WASHINGTON — The FBI did not examine the servers of the Democratic National Committee before issuing a report attributing the sweeping cyberintrusion to Russia-backed hackers, BuzzFeed News has learned.
Six months after the FBI first said it was investigating the hack of the Democratic National Committee's computer network, the bureau has still not requested access to the hacked servers, a DNC spokesman said. No US government entity has run an independent forensic analysis on the system, one US intelligence official told BuzzFeed News.
“The DNC had several meetings with representatives of the FBI's Cyber Division and its Washington (DC) Field Office, the Department of Justice's National Security Division, and U.S. Attorney's Offices, and it responded to a variety of requests for cooperation, but the FBI never requested access to the DNC's computer servers,” Eric Walker, the DNC’s deputy communications director, told BuzzFeed News in an email.
The FBI has instead relied on computer forensics from a third-party tech security company, CrowdStrike, which first determined in May of last year that the DNC’s servers had been infiltrated by Russia-linked hackers, the U.S. intelligence official told BuzzFeed News.
“CrowdStrike is pretty good. There’s no reason to believe that anything that they have concluded is not accurate,” the intelligence official said, adding they were confident Russia was behind the widespread hacks.
The FBI declined to comment.
“Beginning at the time the intrusion was discovered by the DNC, the DNC cooperated fully with the FBI and its investigation, providing access to all of the information uncovered by CrowdStrike — without any limits,” said Walker, whose emails were stolen and subsequently distributed throughout the cyberattack.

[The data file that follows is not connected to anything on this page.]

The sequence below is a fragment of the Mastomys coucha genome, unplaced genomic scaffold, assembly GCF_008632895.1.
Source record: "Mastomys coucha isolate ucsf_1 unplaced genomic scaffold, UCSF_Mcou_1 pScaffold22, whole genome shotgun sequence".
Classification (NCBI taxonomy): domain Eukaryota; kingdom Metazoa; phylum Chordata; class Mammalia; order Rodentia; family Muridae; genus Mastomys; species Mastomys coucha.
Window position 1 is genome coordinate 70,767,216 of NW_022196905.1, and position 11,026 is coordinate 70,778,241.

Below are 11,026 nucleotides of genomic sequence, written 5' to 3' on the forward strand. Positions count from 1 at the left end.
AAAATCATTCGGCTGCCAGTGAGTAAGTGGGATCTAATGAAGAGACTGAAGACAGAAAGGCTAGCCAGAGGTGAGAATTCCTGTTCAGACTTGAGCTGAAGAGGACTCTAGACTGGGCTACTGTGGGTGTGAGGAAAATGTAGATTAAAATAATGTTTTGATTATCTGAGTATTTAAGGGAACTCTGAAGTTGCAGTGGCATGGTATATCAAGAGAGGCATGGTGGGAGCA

It’s unclear why the FBI didn’t request access to the DNC servers, and whether it’s common practice when the bureau investigates the cyberattacks against private entities by state actors, like when the Sony Corporation was hacked by North Korea in 2014.
BuzzFeed News spoke to three cybersecurity companies who have worked on major breaches in the last 15 months, who said that it was "par for the course" for the FBI to do their own forensic research into the hacks. None wanted to comment on the record on another cybersecurity company's work, or the work being done by a national security agency.
The hack of the DNC servers and the subsequent release of purloined emails by WikiLeaks has become a Washington scandal of proportions perhaps not seen since the Watergate era. The hacks — part of what intelligence officials, the White House, and private sector analysts say was a broader Moscow-directed effort to influence the US election — were specifically designed to undercut democratic nominee Hillary Clinton’s path to the presidency and bolster Donald Trump, according to CIA and FBI analysis.
In a 13-page report made public the last week of December, the FBI and the Department of Homeland Security confirmed in a joint analysis that Russia was behind the widespread hacks, which targeted Democrats with the intention to manipulate the US election. But the analysis was attributed to broad intelligence across both public and private sectors. Nowhere in the report does it say that the government conducted its own computer forensics on the DNC servers.
“Public attribution of these activities to [Russian Intelligence Services] is supported by technical indicators from the U.S. Intelligence Community, DHS, FBI, the private sector, and other entities,” the report says.
On the heels of the report’s release, the White House expelled 35 Russian diplomats, sanctioned, among other things, two of Russia’s premier intelligence agencies, and shut down access to two Russian diplomatic facilities in the US.
Sheera Frenkel contributed reporting to this story.
The article has been updated to reflect that CrowdStrike first discovered Russia-backed hackers had infiltrated the DNC in May 2016. A previous version of the article incorrectly said the group first discovered it in March.
Ali Watkins is a national security correspondent for BuzzFeed News and is based in Washington, DC.
Contact Ali Watkins at firstname.lastname@example.org.
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